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How do we measure success in people-centric ecosystems?

How do we measure success in people-centric ecosystems?
July 2019⎜Dr. Herb Nold, Agility Insights USA

While tangible, financial measures are important, we prefer to define success by the underlying attributes of successful organizational ecosystems.

In the 20th Century, success was traditionally measured using stock price, market share, return on assets (ROA), etc. All of these measures are outcomes… the result of hundreds or maybe thousands of people in the organizations ecosystem whose combined talents and special knowledge yield innovative products or profits or improved service. While such tangible, financial measures are important, we prefer to define success by the underlying attributes of successful organizational ecosystems. What are the underlying or fundamental capabilities and organizational beliefs of a people-centric ecosystem that drive performance? What are the underlying behaviors that are driven by beliefs and values that result in innovations, process improvements, or ideas that generate superior results?

It is necessary to first identify and understand the underlying organizational environment and conditions that enable people, to be creative and innovative in ways that generate desirable results. There is an old philosophical saying that “If you ask “why” five time, you can get to the root cause of any problem or question.” Taiichi Ohno applied and refined this “5 whys” thinking process to business during the 1950s at Toyota and helped propel Toyota to the global automotive powerhouse it is today.1 We have applied a similar 5-why process while working with executives and gathered data allowing us to dig deeper into the underlying conditions within the ecosystem needed for success in the 21st Century.

After nearly two decades of study and asking “why” we have observed that top tier companies have strong foundations in responsiveness, alignment, capabilities, motivation, and cleverness. These underlying core people-centric attributes of the ecosystem, we believe, help companies accelerate the rate of new knowledge creation and be agile so they can adapt and change quickly in a volatile, uncertain, complex, and ambiguous world. The logic goes as follows.

  • If you are responsive to your customers’ needs, requests, expectations, and changes in the environment ….. You might be successful!
  • If your people and managers are aligned in their goals and aspirations with all working toward the same common objective…… You might be successful?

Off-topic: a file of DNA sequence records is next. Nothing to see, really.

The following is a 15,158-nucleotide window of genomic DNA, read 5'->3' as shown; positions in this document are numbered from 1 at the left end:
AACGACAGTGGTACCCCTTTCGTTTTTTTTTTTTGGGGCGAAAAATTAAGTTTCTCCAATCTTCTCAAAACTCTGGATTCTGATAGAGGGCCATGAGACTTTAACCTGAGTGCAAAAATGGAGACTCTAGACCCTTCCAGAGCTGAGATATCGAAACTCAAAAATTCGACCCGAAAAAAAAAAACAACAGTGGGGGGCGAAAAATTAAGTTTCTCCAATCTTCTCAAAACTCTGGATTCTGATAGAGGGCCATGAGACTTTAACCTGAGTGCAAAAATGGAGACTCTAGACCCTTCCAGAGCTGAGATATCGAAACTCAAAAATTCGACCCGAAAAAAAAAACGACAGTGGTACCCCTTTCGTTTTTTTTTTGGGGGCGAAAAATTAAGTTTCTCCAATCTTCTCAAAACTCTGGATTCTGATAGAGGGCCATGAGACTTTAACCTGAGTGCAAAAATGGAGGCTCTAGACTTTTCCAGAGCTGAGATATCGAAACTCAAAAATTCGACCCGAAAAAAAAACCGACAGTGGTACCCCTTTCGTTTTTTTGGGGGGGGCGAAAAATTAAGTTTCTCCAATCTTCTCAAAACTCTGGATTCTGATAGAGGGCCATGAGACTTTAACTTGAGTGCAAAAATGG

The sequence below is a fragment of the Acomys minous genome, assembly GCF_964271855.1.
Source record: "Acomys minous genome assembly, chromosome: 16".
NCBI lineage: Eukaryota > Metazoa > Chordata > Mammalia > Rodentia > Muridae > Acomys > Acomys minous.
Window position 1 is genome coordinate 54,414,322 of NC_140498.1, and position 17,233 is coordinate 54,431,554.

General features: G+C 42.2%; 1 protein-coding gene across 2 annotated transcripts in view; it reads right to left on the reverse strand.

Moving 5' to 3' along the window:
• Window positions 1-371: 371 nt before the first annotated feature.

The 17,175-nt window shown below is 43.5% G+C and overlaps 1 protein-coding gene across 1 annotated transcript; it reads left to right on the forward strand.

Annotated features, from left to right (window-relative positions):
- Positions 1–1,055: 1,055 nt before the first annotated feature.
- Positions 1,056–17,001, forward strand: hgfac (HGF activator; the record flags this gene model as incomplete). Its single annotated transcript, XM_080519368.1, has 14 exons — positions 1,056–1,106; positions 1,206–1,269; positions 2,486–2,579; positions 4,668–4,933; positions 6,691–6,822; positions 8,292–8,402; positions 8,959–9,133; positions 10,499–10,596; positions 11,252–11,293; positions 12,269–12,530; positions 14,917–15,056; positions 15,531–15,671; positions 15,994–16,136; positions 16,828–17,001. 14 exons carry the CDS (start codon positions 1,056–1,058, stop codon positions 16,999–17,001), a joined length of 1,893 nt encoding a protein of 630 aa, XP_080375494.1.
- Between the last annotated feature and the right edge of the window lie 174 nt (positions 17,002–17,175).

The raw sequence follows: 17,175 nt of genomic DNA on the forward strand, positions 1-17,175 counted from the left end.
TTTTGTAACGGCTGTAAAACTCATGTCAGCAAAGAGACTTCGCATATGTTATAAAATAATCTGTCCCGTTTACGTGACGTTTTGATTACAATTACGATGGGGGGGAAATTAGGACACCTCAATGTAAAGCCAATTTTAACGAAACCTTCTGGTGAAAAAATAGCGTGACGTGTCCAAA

• If the people in your organization have the right set of capabilities, skills, expertise and tools needed to quickly and efficiently deliver the company’s products or services…. You might be successful!
  • If your employees throughout the organization are motivated, and inspired to perform above management’s expectation, and over deliver on customers’ expectations…. You might be successful.
  • If your employees are empowered and have the freedom to use their innate creativity and tacit knowledge to meet or exceed management and customers’ expectations, within reasonable boundaries…… You might be successful!

In our view, motivated employees armed with the essential needed capabilities whose personal goals and objectives are aligned with organizational goals and empowered and encouraged to use their cleverness and creativity to be responsive to customers and clients will make any organization successful.

Senior executives like to say that “people are our most valuable asset” but where does the CEO begin to gain insight into what is going on in the minds of people operating within the ecosystem. In order to avoid the expensive and aimless “flavor of the month” approach CEOs should take a diagnostic approach to evaluating the ecosystem. Think of it as a doctor. I suspect, you would not have much confidence in the doctor’s diagnosis if the doctor started prescribing drugs before taking your blood pressure or listening to your heart, yet, this is exactly what business executives do when confronted with evaluating the culture and people within the ecosystem.

The trick for executives in diagnosing interferences within the ecosystem that inhibit performance is to ask the “right” questions…. Like taking a pulse or blood pressure of a patient. Here are some starter questions;

  • Responsiveness – Is the organization flexible and able to react to changes in the environment?
  • Alignment – Is the direction of the organization clear? Does the structure fit the strategy? Is it shared broadly and are employees aligned to support the strategies?
  • Capabilities – Does the organization have the competencies and skills needed to deliver on promises?
  • Motivation – Are employees throughout the organization inspired to perform above and beyond expectations?
  • Cleverness – Are employees empowered to be creative and use their creativity to meet expectations or demands from clients or customers within boundaries that do not stifle creativity?

If you don’t ask the right questions, you won’t get the right answer. Begin by asking these questions throughout your ecosystem then ask “why” ... and “why” … and “why” again until you find out what ails your organization. Then, and only then, you can take action with a reasonable expectation that you will not kill the patient. Executives will not know where the answers will take them but the people within the ecosystem intrinsically know what management must do to respond to rapid changes so ask … and ask … and ask ... then LISTEN!

Notes
Ohno, T. (1988). Toyota Production System: Beyond Large Scale Production, Portland, OR: Productivity, Inc.
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